However, Royal Ahold, the distributor's Netherlands-based owner, said the putative suit has no merit and will not likely damage its intention to sell the company.
The Financial Times reported that a Connecticut hospital and a family-owned Italian operator in Rockford, IL, allege that the second largest distributorship used a fraudulent supply system to overcharge customers by hundreds of millions of dollars between 2000 and 2003.
"We do not believe the case has merit. U.S. Foodservice will fight it vigorously," Ahold spokeswoman Caro Bamforth was quoted as saying.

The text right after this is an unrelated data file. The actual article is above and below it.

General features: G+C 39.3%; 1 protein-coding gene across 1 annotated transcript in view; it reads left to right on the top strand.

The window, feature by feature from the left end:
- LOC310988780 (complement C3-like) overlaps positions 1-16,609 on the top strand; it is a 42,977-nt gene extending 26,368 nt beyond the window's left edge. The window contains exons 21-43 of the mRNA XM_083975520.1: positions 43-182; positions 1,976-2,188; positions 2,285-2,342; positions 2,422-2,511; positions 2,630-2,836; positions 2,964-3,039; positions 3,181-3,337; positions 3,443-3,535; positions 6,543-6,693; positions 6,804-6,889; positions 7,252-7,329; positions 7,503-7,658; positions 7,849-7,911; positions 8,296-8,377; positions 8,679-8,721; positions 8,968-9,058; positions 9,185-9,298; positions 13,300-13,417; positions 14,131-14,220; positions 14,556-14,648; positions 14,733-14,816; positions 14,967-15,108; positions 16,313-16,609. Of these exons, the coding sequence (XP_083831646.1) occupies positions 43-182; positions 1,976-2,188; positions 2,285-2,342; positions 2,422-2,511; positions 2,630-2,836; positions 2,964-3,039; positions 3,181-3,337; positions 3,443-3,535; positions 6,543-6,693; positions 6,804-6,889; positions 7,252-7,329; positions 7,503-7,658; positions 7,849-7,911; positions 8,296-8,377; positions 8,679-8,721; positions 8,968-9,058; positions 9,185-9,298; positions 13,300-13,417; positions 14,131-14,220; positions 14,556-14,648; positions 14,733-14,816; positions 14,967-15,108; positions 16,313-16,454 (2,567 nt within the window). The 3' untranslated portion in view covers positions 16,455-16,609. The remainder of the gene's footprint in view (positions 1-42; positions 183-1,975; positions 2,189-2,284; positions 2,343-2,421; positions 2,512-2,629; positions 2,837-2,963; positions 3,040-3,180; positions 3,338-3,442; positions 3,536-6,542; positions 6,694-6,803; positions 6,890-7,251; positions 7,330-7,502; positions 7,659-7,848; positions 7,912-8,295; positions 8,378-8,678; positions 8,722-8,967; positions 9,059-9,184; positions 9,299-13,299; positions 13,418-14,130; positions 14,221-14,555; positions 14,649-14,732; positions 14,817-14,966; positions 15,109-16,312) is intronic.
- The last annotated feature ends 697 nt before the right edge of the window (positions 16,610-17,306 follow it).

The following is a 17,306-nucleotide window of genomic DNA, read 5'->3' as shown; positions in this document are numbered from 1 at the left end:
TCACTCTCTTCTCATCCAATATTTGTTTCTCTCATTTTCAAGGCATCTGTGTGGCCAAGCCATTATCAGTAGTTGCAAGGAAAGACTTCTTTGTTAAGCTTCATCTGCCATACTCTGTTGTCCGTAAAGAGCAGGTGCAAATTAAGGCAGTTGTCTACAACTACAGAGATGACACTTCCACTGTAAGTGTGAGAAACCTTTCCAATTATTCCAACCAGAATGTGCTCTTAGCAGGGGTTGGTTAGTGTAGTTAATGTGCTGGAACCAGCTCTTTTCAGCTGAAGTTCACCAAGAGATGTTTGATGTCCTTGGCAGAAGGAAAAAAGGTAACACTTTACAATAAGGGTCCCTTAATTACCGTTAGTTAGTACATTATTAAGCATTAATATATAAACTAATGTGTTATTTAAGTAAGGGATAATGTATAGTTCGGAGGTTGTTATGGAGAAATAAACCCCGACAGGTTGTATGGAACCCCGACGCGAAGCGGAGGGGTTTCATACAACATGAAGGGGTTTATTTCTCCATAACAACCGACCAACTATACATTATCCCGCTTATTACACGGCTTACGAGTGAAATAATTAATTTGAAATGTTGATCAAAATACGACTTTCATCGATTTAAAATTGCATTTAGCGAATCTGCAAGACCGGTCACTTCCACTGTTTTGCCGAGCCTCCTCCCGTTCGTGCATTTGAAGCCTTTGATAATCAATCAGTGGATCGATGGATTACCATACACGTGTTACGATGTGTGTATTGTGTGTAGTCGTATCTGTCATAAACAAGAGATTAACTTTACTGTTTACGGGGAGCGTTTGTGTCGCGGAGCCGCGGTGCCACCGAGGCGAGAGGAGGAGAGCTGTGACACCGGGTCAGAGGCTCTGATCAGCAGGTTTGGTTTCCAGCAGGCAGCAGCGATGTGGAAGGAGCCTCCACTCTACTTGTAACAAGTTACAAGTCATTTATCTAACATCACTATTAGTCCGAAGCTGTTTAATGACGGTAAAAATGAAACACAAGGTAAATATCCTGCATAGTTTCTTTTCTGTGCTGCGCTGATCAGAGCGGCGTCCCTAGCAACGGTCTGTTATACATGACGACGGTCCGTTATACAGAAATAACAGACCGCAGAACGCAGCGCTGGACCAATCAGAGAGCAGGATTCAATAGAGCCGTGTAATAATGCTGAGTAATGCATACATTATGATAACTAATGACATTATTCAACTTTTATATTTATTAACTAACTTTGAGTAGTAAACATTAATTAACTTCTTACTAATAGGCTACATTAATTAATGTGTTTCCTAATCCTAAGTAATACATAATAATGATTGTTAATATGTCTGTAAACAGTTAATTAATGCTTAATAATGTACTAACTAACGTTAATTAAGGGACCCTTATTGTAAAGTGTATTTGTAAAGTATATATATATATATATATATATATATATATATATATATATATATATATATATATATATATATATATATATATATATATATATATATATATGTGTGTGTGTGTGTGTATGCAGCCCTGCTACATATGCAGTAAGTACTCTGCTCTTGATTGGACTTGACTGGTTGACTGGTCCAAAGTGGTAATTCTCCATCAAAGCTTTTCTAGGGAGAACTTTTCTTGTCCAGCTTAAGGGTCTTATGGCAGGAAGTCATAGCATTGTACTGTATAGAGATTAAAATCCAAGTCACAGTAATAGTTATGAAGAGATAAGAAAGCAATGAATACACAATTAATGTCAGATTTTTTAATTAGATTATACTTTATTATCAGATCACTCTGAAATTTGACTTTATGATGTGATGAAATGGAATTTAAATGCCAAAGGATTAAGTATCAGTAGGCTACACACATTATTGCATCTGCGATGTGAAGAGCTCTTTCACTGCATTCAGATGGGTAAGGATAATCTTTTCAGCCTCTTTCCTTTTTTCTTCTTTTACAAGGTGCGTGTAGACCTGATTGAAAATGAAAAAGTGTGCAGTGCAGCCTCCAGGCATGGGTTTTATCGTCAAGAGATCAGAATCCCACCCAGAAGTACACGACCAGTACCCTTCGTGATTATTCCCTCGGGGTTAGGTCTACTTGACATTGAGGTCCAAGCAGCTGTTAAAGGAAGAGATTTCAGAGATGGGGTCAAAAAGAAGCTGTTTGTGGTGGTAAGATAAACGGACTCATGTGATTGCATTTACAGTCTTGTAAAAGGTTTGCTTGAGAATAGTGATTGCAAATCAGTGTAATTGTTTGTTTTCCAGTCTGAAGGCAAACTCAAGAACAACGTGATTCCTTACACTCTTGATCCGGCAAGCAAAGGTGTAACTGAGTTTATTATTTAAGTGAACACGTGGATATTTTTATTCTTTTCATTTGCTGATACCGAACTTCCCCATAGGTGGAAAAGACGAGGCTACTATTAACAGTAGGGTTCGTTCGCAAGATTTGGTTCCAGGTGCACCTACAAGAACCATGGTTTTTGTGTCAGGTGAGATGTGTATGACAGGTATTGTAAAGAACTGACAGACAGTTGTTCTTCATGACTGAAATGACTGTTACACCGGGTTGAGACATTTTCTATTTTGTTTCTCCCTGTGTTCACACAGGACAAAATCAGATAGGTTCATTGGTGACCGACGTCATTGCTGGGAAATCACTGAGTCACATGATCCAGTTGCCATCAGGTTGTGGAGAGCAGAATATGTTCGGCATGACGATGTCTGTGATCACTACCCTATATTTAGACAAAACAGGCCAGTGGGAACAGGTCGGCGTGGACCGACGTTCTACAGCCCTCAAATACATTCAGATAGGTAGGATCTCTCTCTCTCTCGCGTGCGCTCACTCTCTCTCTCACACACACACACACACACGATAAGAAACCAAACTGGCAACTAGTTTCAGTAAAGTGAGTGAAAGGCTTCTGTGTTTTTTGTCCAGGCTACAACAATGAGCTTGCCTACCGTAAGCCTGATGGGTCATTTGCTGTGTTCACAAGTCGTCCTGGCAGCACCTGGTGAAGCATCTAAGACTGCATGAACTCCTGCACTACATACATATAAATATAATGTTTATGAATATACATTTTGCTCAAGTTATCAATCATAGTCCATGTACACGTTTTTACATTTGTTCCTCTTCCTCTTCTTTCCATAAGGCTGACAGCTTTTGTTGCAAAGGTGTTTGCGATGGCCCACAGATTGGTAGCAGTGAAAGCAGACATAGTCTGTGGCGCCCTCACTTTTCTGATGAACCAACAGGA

Ahold's Peter Wakkie, chief corporate governance counsel, asserted in published reports that the lawsuit does not stem from the famous accounting scandal that cost the jobs of several U.S. Foodservice executives. Financial analysts concurred, saying the suit is about pricing.
Ahold, the world's fourth-biggest food retail and foodservice group by sales that generates 74% of its sales in the United States, has put U.S. Foodservice up for sale. It is valued by analysts at up to 5.2 billion euros or about $6.86 billion.